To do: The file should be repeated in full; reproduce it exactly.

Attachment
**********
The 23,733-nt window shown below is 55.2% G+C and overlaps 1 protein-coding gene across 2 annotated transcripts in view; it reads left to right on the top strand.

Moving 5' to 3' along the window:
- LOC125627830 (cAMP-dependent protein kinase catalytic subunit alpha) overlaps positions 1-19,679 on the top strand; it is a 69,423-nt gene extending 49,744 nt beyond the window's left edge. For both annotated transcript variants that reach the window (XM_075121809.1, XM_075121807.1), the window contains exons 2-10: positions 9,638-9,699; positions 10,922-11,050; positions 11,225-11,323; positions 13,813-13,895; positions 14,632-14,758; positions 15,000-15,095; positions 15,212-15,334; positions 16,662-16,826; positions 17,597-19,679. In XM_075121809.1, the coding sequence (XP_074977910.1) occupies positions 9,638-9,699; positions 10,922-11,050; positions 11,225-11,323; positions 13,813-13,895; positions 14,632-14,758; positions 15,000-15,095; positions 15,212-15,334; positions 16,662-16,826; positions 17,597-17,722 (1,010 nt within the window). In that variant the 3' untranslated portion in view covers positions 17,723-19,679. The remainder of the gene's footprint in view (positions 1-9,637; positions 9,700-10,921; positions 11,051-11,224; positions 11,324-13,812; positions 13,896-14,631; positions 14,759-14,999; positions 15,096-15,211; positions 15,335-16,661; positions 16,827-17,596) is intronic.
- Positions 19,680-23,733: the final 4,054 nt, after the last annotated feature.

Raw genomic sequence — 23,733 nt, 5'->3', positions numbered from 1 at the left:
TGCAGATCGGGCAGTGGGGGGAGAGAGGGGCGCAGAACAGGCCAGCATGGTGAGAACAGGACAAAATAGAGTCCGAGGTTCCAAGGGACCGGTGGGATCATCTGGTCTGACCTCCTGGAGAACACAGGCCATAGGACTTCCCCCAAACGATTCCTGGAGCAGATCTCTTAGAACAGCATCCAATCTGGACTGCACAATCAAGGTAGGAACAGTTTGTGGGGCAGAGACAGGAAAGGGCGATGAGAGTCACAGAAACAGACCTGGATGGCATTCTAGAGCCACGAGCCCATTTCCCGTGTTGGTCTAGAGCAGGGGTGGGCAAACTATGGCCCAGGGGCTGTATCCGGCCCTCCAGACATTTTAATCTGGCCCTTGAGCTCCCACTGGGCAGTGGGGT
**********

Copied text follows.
The 23,733-nt window shown below is 55.2% G+C and overlaps 1 protein-coding gene across 2 annotated transcripts in view; it reads left to right on the top strand.

Moving 5' to 3' along the window:
- LOC125627830 (cAMP-dependent protein kinase catalytic subunit alpha) overlaps positions 1-19,679 on the top strand; it is a 69,423-nt gene extending 49,744 nt beyond the window's left edge. For both annotated transcript variants that reach the window (XM_075121809.1, XM_075121807.1), the window contains exons 2-10: positions 9,638-9,699; positions 10,922-11,050; positions 11,225-11,323; positions 13,813-13,895; positions 14,632-14,758; positions 15,000-15,095; positions 15,212-15,334; positions 16,662-16,826; positions 17,597-19,679. In XM_075121809.1, the coding sequence (XP_074977910.1) occupies positions 9,638-9,699; positions 10,922-11,050; positions 11,225-11,323; positions 13,813-13,895; positions 14,632-14,758; positions 15,000-15,095; positions 15,212-15,334; positions 16,662-16,826; positions 17,597-17,722 (1,010 nt within the window). In that variant the 3' untranslated portion in view covers positions 17,723-19,679. The remainder of the gene's footprint in view (positions 1-9,637; positions 9,700-10,921; positions 11,051-11,224; positions 11,324-13,812; positions 13,896-14,631; positions 14,759-14,999; positions 15,096-15,211; positions 15,335-16,661; positions 16,827-17,596) is intronic.
- Positions 19,680-23,733: the final 4,054 nt, after the last annotated feature.

Raw genomic sequence — 23,733 nt, 5'->3', positions numbered from 1 at the left:
TGCAGATCGGGCAGTGGGGGGAGAGAGGGGCGCAGAACAGGCCAGCATGGTGAGAACAGGACAAAATAGAGTCCGAGGTTCCAAGGGACCGGTGGGATCATCTGGTCTGACCTCCTGGAGAACACAGGCCATAGGACTTCCCCCAAACGATTCCTGGAGCAGATCTCTTAGAACAGCATCCAATCTGGACTGCACAATCAAGGTAGGAACAGTTTGTGGGGCAGAGACAGGAAAGGGCGATGAGAGTCACAGAAACAGACCTGGATGGCATTCTAGAGCCACGAGCCCATTTCCCGTGTTGGTCTAGAGCAGGGGTGGGCAAACTATGGCCCAGGGGCTGTATCCGGCCCTCCAGACATTTTAATCTGGCCCTTGAGCTCCCACTGGGCAGTGGGGT